AUSTIN (KXAN) — Dallas state Rep. Rafael Anchia first met Sen. Kamala Harris 12 years ago.
“I was just texting Kamala three weeks ago,” said Anchia, a Democrat. “I really can’t even believe she’s the candidate, because she’s always kind of been a friend to me.”
Anchia and Harris both participated in a two-year fellowship with the Aspen Institute, he as a state representative and she as the district attorney from San Francisco.
More than a decade later, Harris is Joe Biden’s vice presidential running mate.
“She’s a kind-hearted person. She’s incredibly thoughtful about policy, and people just love her, they connect with her,” Anchia said.
“I could not be more excited for the pick,” he continued.
Harris was criticized during her own presidential campaign, when she was one of Biden’s opponents, for her toughness as a district attorney and attorney general in California.
Despite ongoing debates over policing and criminal justice, Rep. Lloyd Doggett (D-Austin) doesn’t believe Harris’ record will dissuade voters.
“We have to have that balance to seek justice for all, so that everyone feels like they’re getting a just shake but to see that our laws are enforced,” Doggett told KXAN.
Texas Democratic Party Chair Gilberto Hinojosa cheered Harris’ selection as the vice-presidential nominee Tuesday.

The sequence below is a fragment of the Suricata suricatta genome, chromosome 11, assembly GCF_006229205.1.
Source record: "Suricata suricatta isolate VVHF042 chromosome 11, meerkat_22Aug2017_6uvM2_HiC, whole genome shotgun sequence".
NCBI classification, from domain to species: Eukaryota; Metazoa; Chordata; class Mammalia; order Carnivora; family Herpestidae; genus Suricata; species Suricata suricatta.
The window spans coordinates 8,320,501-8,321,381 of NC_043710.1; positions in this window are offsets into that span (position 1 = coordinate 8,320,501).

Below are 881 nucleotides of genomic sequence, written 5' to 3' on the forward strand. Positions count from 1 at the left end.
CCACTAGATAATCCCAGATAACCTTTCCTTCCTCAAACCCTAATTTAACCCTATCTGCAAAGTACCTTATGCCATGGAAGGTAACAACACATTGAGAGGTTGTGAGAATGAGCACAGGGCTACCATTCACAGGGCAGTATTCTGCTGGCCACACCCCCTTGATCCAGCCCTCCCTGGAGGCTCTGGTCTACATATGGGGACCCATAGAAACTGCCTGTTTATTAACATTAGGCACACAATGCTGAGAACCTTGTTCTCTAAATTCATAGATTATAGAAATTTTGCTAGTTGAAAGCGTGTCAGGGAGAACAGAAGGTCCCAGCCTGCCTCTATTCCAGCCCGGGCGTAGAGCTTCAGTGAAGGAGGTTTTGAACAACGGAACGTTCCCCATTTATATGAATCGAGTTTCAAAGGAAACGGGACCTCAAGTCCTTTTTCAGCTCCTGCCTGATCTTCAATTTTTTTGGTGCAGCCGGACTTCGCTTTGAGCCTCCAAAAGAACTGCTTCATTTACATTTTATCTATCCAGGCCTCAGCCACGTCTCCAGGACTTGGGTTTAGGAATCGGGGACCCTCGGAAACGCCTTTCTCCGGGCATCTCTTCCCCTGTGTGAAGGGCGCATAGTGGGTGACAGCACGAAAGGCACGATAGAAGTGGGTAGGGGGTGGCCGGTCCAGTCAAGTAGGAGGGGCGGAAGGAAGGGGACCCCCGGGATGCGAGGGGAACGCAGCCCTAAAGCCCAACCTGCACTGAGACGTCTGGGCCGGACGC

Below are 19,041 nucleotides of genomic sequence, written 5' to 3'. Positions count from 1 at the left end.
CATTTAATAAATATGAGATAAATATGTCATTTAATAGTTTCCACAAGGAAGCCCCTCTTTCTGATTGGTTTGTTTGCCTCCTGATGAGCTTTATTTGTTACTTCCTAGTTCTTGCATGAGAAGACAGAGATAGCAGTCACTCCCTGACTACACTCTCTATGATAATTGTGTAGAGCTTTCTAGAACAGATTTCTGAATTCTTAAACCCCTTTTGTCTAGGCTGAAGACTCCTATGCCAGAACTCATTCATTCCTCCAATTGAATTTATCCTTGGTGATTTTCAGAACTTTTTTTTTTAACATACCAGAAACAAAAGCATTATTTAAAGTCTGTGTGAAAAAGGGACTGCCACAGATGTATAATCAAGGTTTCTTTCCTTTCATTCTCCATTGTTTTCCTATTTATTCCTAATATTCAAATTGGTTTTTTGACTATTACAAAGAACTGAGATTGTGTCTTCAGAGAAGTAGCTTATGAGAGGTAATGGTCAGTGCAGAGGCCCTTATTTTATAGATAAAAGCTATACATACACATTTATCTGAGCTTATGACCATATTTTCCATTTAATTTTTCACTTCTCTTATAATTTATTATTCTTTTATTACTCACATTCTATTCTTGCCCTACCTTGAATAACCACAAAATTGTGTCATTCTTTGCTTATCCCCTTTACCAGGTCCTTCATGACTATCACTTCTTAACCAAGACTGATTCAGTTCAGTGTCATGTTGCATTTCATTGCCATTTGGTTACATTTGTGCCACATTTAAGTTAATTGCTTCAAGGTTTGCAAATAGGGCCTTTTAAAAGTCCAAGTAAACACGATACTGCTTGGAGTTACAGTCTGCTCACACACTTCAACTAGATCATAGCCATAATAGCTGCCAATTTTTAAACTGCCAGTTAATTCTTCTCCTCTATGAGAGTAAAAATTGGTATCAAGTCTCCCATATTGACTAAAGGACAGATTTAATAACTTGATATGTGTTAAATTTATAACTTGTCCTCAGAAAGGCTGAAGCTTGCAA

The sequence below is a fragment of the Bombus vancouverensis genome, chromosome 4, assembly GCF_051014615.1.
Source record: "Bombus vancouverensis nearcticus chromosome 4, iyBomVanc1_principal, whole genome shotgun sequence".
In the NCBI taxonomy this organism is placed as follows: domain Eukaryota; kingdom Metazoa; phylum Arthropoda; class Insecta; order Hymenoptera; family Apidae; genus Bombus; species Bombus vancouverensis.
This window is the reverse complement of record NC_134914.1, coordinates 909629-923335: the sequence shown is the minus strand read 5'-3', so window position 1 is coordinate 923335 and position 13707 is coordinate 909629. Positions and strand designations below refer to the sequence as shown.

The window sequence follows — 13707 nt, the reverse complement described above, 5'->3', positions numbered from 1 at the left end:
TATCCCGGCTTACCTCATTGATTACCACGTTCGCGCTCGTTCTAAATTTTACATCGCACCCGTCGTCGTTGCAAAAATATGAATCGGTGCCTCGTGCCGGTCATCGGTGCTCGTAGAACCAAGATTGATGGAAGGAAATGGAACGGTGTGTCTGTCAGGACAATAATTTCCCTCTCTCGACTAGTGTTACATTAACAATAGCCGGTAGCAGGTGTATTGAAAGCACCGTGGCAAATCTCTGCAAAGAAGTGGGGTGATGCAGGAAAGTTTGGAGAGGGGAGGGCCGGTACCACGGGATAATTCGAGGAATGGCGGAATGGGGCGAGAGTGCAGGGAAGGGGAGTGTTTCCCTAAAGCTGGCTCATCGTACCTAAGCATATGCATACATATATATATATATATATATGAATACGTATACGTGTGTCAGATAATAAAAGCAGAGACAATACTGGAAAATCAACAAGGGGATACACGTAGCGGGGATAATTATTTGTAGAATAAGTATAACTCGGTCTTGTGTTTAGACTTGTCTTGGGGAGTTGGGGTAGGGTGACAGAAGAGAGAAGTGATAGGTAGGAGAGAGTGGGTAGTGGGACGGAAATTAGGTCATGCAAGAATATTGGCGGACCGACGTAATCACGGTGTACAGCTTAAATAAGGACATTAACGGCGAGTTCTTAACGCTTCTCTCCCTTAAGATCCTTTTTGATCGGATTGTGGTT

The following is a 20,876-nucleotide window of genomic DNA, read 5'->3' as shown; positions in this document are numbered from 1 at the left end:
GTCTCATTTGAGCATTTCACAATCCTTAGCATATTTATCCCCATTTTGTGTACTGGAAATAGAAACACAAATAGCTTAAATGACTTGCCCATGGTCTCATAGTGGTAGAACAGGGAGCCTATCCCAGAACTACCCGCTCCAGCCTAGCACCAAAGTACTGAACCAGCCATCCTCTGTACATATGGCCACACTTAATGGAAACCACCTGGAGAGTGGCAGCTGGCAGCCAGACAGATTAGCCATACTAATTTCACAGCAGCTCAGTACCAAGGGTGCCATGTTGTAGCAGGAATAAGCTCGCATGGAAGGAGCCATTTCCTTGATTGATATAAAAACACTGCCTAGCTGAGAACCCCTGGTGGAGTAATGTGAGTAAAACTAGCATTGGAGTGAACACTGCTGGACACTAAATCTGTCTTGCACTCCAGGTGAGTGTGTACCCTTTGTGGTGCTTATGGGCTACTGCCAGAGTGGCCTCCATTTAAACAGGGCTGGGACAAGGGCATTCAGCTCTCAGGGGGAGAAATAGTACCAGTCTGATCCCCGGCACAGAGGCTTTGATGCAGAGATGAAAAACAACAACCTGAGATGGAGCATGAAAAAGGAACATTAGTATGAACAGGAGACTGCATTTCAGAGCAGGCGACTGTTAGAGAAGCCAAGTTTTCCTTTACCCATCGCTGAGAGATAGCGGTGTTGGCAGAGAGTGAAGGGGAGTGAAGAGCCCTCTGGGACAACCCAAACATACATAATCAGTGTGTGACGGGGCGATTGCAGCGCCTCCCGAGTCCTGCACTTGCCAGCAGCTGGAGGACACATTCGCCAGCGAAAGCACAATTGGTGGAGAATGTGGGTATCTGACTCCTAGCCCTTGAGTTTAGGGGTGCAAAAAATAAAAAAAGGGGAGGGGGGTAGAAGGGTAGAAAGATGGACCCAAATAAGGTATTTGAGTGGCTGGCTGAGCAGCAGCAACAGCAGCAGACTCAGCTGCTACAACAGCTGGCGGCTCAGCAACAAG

“Texas Democrats could not be more thrilled to hear that Senator Kamala Harris will be our next Vice President,” Hinojosa said in a statement. “Senator Harris is everything that exemplifies what is great about the Democratic Party: a policy wonk who fights for the people, a leader who is willing to speak truth and stand up to those who seek to do us harm and a warrior for justice who has spent her entire life trying to do what’s right.”
Four of the past five presidential polls show Biden ahead of President Trump in Texas, a state that hasn’t elected a Democrat for president since 1976.
“I don’t know if it’s fair to call it a battleground state, but I think that the eternal optimism of the Democrats is closer to fruition this cycle than its ever been,” said Rebecca Deen, chair of the Department of Political Science at the University of Texas at Arlington.